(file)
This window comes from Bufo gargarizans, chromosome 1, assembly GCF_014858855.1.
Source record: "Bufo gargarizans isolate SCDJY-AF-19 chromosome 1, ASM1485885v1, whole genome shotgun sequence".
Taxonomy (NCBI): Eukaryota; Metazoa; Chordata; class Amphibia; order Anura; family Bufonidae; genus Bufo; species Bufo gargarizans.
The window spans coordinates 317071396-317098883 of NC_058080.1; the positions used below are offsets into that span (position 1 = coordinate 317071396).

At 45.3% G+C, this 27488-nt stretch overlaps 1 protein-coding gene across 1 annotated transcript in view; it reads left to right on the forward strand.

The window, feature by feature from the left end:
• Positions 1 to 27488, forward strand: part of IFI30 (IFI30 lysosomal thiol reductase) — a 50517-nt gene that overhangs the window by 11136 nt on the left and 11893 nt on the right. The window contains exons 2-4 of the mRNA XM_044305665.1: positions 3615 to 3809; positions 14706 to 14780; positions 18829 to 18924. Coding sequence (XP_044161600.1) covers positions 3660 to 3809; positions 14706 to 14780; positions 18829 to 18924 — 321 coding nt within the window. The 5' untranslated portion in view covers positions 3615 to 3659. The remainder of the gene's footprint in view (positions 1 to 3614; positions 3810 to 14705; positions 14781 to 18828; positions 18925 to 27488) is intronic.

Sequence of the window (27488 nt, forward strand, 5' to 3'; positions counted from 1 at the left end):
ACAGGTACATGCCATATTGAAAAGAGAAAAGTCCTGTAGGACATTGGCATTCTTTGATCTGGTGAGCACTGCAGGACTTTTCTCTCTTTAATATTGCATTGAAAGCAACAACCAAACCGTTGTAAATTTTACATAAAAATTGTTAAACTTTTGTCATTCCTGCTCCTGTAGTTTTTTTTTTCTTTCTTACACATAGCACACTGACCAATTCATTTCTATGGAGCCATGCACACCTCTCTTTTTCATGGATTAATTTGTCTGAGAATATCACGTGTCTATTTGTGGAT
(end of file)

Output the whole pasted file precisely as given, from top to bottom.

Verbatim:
This window comes from Bufo gargarizans, chromosome 1, assembly GCF_014858855.1.
Source record: "Bufo gargarizans isolate SCDJY-AF-19 chromosome 1, ASM1485885v1, whole genome shotgun sequence".
Taxonomy (NCBI): Eukaryota; Metazoa; Chordata; class Amphibia; order Anura; family Bufonidae; genus Bufo; species Bufo gargarizans.
The window spans coordinates 317071396-317098883 of NC_058080.1; the positions used below are offsets into that span (position 1 = coordinate 317071396).

At 45.3% G+C, this 27488-nt stretch overlaps 1 protein-coding gene across 1 annotated transcript in view; it reads left to right on the forward strand.

The window, feature by feature from the left end:
• Positions 1 to 27488, forward strand: part of IFI30 (IFI30 lysosomal thiol reductase) — a 50517-nt gene that overhangs the window by 11136 nt on the left and 11893 nt on the right. The window contains exons 2-4 of the mRNA XM_044305665.1: positions 3615 to 3809; positions 14706 to 14780; positions 18829 to 18924. Coding sequence (XP_044161600.1) covers positions 3660 to 3809; positions 14706 to 14780; positions 18829 to 18924 — 321 coding nt within the window. The 5' untranslated portion in view covers positions 3615 to 3659. The remainder of the gene's footprint in view (positions 1 to 3614; positions 3810 to 14705; positions 14781 to 18828; positions 18925 to 27488) is intronic.

Sequence of the window (27488 nt, forward strand, 5' to 3'; positions counted from 1 at the left end):
ACAGGTACATGCCATATTGAAAAGAGAAAAGTCCTGTAGGACATTGGCATTCTTTGATCTGGTGAGCACTGCAGGACTTTTCTCTCTTTAATATTGCATTGAAAGCAACAACCAAACCGTTGTAAATTTTACATAAAAATTGTTAAACTTTTGTCATTCCTGCTCCTGTAGTTTTTTTTTTCTTTCTTACACATAGCACACTGACCAATTCATTTCTATGGAGCCATGCACACCTCTCTTTTTCATGGATTAATTTGTCTGAGAATATCACGTGTCTATTTGTGGAT